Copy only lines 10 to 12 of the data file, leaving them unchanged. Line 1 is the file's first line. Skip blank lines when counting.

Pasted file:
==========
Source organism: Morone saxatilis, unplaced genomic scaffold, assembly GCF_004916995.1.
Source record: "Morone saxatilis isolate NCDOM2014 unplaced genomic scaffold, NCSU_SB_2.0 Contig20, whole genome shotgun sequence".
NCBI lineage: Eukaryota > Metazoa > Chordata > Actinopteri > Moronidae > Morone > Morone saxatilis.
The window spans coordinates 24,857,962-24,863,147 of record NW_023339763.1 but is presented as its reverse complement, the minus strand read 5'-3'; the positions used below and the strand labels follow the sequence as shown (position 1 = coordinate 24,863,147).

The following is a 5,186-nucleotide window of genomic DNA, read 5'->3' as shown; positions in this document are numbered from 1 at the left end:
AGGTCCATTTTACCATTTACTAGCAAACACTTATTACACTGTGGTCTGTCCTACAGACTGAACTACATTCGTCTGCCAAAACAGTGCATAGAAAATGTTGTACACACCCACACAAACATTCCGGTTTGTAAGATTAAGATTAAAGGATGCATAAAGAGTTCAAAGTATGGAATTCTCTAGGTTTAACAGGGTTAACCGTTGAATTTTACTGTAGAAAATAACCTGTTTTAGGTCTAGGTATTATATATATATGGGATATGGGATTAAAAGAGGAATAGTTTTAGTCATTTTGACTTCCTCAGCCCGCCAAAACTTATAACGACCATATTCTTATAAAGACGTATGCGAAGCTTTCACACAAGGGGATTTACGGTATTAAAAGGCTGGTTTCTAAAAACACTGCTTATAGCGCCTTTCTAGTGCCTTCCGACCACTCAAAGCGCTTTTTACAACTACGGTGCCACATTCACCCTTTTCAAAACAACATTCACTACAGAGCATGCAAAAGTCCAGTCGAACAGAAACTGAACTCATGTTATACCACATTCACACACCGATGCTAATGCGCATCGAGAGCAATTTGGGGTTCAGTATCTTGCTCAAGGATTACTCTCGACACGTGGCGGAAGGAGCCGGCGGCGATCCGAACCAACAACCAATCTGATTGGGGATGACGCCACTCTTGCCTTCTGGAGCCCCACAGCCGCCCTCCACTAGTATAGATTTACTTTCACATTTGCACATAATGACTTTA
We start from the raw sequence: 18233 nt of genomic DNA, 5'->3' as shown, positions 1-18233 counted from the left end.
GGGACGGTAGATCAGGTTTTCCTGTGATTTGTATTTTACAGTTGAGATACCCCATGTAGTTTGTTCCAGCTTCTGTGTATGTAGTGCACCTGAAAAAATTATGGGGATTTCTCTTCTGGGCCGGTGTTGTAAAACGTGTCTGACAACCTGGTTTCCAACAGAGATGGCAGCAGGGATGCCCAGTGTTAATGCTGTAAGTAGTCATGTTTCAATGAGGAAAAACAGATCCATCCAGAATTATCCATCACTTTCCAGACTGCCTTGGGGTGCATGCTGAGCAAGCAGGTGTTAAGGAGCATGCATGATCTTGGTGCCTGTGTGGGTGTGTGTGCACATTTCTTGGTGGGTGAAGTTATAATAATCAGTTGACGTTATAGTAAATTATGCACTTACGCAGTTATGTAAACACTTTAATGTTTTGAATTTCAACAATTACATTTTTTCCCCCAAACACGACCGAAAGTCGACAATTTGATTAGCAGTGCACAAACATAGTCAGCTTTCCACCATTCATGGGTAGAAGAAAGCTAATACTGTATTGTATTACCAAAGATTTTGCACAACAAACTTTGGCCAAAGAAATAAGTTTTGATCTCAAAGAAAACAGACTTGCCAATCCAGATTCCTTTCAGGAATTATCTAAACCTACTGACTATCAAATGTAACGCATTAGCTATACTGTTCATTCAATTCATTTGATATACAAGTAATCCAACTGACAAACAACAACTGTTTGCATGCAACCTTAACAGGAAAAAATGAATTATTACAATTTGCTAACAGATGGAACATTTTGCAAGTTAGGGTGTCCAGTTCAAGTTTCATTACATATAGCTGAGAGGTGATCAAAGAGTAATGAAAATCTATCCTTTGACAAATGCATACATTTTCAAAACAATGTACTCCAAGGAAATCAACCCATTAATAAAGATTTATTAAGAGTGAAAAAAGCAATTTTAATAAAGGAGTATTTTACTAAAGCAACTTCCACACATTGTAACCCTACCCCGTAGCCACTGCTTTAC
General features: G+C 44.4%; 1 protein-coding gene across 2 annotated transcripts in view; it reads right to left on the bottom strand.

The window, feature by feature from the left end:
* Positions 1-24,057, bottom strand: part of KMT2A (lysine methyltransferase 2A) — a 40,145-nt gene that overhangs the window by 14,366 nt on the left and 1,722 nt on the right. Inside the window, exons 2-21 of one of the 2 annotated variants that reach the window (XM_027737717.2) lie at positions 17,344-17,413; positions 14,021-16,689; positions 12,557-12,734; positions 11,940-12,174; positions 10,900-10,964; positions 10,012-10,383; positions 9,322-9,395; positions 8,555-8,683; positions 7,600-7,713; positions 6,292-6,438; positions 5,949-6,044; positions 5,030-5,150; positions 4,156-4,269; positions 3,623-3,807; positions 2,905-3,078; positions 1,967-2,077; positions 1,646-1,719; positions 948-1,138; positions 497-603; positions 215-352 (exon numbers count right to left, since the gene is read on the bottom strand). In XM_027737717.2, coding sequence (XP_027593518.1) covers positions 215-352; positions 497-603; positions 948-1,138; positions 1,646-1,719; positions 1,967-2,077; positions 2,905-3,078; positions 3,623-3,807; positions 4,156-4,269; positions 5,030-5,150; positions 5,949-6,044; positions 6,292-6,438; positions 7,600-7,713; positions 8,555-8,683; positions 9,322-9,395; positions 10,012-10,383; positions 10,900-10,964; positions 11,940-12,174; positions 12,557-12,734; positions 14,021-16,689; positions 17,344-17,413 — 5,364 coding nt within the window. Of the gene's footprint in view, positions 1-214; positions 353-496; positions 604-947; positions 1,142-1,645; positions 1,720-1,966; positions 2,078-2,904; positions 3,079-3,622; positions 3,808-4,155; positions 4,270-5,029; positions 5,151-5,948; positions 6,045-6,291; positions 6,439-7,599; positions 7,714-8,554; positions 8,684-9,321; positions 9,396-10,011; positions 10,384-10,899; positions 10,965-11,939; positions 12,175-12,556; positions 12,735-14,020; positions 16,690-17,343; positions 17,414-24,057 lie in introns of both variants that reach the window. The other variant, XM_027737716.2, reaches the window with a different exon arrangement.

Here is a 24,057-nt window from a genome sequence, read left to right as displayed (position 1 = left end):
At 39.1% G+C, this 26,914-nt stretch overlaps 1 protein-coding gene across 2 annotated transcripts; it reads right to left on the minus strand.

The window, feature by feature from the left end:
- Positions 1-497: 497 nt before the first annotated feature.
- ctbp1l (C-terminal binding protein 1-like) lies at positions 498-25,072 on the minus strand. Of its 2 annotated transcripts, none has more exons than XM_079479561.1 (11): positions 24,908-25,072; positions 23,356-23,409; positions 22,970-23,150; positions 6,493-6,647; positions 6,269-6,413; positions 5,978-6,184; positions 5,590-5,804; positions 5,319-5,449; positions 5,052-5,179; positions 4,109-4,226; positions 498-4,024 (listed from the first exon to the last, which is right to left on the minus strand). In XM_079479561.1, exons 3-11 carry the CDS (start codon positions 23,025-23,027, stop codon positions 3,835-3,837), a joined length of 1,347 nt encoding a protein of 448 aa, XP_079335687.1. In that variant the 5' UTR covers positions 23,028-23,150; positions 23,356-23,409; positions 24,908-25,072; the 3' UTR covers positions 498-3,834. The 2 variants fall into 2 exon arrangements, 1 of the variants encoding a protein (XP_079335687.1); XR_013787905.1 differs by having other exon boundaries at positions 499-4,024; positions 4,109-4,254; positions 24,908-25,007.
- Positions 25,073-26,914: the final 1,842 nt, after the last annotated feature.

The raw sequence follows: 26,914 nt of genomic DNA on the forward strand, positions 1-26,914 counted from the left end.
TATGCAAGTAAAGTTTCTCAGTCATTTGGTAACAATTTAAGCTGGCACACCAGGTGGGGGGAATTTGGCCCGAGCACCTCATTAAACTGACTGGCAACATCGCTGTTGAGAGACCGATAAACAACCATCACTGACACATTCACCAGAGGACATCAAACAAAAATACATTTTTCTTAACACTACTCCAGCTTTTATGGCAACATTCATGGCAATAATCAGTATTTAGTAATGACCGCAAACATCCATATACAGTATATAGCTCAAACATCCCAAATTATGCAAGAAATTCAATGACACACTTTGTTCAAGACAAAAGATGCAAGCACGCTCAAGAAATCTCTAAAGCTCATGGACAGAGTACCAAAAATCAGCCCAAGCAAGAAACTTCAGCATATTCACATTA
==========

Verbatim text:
The window, feature by feature from the left end:
* Positions 1-24,057, bottom strand: part of KMT2A (lysine methyltransferase 2A) — a 40,145-nt gene that overhangs the window by 14,366 nt on the left and 1,722 nt on the right. Inside the window, exons 2-21 of one of the 2 annotated variants that reach the window (XM_027737717.2) lie at positions 17,344-17,413; positions 14,021-16,689; positions 12,557-12,734; positions 11,940-12,174; positions 10,900-10,964; positions 10,012-10,383; positions 9,322-9,395; positions 8,555-8,683; positions 7,600-7,713; positions 6,292-6,438; positions 5,949-6,044; positions 5,030-5,150; positions 4,156-4,269; positions 3,623-3,807; positions 2,905-3,078; positions 1,967-2,077; positions 1,646-1,719; positions 948-1,138; positions 497-603; positions 215-352 (exon numbers count right to left, since the gene is read on the bottom strand). In XM_027737717.2, coding sequence (XP_027593518.1) covers positions 215-352; positions 497-603; positions 948-1,138; positions 1,646-1,719; positions 1,967-2,077; positions 2,905-3,078; positions 3,623-3,807; positions 4,156-4,269; positions 5,030-5,150; positions 5,949-6,044; positions 6,292-6,438; positions 7,600-7,713; positions 8,555-8,683; positions 9,322-9,395; positions 10,012-10,383; positions 10,900-10,964; positions 11,940-12,174; positions 12,557-12,734; positions 14,021-16,689; positions 17,344-17,413 — 5,364 coding nt within the window. Of the gene's footprint in view, positions 1-214; positions 353-496; positions 604-947; positions 1,142-1,645; positions 1,720-1,966; positions 2,078-2,904; positions 3,079-3,622; positions 3,808-4,155; positions 4,270-5,029; positions 5,151-5,948; positions 6,045-6,291; positions 6,439-7,599; positions 7,714-8,554; positions 8,684-9,321; positions 9,396-10,011; positions 10,384-10,899; positions 10,965-11,939; positions 12,175-12,556; positions 12,735-14,020; positions 16,690-17,343; positions 17,414-24,057 lie in introns of both variants that reach the window. The other variant, XM_027737716.2, reaches the window with a different exon arrangement.

Here is a 24,057-nt window from a genome sequence, read left to right as displayed (position 1 = left end):